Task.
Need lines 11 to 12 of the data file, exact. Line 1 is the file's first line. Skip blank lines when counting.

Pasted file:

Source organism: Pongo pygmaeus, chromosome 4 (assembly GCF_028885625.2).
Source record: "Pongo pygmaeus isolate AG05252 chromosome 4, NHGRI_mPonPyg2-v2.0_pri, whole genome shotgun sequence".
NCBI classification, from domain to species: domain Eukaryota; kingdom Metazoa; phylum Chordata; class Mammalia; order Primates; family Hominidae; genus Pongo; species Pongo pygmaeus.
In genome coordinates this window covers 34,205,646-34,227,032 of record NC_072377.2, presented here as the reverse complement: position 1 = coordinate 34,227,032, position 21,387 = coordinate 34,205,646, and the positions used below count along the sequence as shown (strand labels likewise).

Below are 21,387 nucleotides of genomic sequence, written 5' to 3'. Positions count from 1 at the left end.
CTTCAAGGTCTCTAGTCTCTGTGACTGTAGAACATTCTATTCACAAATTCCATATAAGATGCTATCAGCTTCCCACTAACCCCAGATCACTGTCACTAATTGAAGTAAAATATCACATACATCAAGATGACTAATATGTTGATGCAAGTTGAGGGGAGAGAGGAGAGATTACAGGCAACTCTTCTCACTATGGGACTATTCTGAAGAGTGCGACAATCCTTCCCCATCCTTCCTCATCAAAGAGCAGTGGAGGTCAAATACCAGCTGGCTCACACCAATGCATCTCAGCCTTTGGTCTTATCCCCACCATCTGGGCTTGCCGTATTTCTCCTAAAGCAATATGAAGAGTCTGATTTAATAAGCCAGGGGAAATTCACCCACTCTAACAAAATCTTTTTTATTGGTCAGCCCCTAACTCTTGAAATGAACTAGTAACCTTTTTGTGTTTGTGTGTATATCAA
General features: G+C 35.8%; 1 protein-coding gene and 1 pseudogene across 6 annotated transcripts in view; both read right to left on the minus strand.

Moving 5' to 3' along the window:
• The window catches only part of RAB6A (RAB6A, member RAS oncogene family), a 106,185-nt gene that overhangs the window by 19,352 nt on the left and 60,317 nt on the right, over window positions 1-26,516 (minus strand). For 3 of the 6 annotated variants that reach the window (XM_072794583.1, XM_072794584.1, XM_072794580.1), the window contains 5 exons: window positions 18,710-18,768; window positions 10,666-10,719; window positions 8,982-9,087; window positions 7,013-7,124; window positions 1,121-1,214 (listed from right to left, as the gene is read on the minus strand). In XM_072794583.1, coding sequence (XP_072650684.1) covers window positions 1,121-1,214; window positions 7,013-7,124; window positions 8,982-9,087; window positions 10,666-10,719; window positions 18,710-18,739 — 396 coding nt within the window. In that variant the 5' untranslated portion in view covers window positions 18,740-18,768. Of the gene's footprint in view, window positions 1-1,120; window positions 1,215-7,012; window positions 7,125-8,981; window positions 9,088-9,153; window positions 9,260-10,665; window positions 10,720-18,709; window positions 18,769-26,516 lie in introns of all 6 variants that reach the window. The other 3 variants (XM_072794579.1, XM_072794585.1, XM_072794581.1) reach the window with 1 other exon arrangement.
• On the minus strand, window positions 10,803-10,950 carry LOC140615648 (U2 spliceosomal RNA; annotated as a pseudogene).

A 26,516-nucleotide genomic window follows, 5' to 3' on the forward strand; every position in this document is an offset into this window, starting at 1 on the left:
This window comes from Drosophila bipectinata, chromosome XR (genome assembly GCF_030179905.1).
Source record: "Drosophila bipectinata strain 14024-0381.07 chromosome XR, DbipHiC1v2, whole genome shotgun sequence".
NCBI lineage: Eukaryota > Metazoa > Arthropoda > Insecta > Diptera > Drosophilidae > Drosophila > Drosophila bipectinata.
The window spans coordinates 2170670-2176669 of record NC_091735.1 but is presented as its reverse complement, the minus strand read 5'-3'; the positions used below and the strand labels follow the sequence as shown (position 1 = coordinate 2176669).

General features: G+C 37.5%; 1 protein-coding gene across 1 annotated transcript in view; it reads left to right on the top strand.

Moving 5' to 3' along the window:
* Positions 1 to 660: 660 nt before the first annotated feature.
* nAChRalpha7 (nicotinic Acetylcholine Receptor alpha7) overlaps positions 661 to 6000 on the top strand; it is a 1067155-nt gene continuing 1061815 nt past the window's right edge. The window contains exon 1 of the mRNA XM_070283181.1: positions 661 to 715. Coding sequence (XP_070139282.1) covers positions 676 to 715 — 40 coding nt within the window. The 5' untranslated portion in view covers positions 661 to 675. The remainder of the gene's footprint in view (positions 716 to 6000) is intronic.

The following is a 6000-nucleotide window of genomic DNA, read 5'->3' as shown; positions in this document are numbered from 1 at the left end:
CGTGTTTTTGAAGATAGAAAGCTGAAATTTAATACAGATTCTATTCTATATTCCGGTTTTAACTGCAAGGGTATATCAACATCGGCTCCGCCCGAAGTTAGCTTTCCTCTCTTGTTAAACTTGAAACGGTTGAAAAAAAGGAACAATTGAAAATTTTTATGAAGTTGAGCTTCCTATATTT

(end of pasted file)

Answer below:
A 26,516-nucleotide genomic window follows, 5' to 3' on the forward strand; every position in this document is an offset into this window, starting at 1 on the left:
This window comes from Drosophila bipectinata, chromosome XR (genome assembly GCF_030179905.1).